There can be little denying that We Are Scientists‘ debut LP, With Love And Squalor, unashamedly penetrated indie lovers’ hearts and minds. With direct pop songs driven by an engine that runs on pure adrenaline, With Love And Squalor was one long hook, and propelled We Are Scientists into the indie mainstream.
The self-mockingly titled Crap Attack is the next major release from the Brooklyn trio, a collection of B-sides, new songs, covers, and remixes. Ram It Home tentatively gets the album out of the starting blocks. The song however, is somewhat detached from the We Are Scientists we have to come to love. It is the sound of a young band trying, and struggling to write a hit – the reckless ambition is there, the cheeky pop-wit is there, but something critical is missing.
It is the retro debonair of Surprise that is the first stand out point of Crap Attack, intelligently patterned, and with scything guitar lines, Surprise brings Crap Attack to life. This precedes an irresistibly danceable remix of The Great Escape.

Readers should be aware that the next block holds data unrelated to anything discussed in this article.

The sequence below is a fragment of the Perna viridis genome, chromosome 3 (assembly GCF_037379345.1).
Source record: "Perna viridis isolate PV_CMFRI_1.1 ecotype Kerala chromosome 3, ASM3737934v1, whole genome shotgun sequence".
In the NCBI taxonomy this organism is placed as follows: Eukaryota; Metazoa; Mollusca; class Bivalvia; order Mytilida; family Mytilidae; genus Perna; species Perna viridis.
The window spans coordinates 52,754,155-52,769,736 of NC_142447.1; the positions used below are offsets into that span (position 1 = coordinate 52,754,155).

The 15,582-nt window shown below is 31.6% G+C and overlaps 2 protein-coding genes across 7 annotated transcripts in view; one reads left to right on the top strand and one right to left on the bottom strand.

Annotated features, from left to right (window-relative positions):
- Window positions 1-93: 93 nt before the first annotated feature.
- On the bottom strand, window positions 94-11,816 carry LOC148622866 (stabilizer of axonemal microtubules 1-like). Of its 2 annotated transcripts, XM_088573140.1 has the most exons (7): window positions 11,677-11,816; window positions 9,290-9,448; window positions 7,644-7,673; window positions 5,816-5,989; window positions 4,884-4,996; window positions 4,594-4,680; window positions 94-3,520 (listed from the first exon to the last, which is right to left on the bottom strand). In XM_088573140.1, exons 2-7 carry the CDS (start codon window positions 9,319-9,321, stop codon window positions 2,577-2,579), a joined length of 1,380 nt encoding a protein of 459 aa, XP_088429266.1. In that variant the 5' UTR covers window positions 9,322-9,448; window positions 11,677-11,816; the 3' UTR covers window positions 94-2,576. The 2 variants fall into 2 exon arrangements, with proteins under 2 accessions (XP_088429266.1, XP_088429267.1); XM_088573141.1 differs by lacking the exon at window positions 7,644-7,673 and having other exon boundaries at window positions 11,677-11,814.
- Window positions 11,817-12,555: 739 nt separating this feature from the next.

Crap Attack also features acoustic remakes of several songs from With Love And Squalor, where the biting guitars and pounding drums are replaced with something far more gentile as Murray gently croons in a manner previously unheard. Call Backs, Nobody Move, Nobody Get Hurt, The Great Escape, and Textbook all get the treatment.
Sigur Rós? Hang on a minute. We Are Scientists are covering Sigur Rós? Unfortunately, yes. The astonishing single, Hoppípolla, complete with Icelandic vocals. For about a minute, they sort of pull it off (in an odd way), the chiming piano replaced by a bright acoustic guitar is solitary and poignant (in an odd way).
But, it is when Murray starts singing (in an odd way) that this nasty remake shows its true colours. That’s not to say that Murray’s vocals are bad, it just becomes glaringly obvious that there’s no-one on earth that can match the beauty of Jón Thor Birgisson. Another low point of the record is the cover of Art Brut’s Bang Bang Rock & Roll, where The Scientists try too hard to change their sound to copy the song.
But those are merely two blips on what is otherwise a fine record. Blips which songs such as Mucho Mas, This Means War, and the aforementioned Surprise more than make up for.
Crap Attack is a good honest record. Those expecting another With Love And Squalor will be disappointed however, and this is definitely one for the more staunch Scientists fan looking for a further insight into the Brooklyn trio’s musical world. With a DVD with all the music videos as well as live material Crap Attack is a genuinely attractive proposition.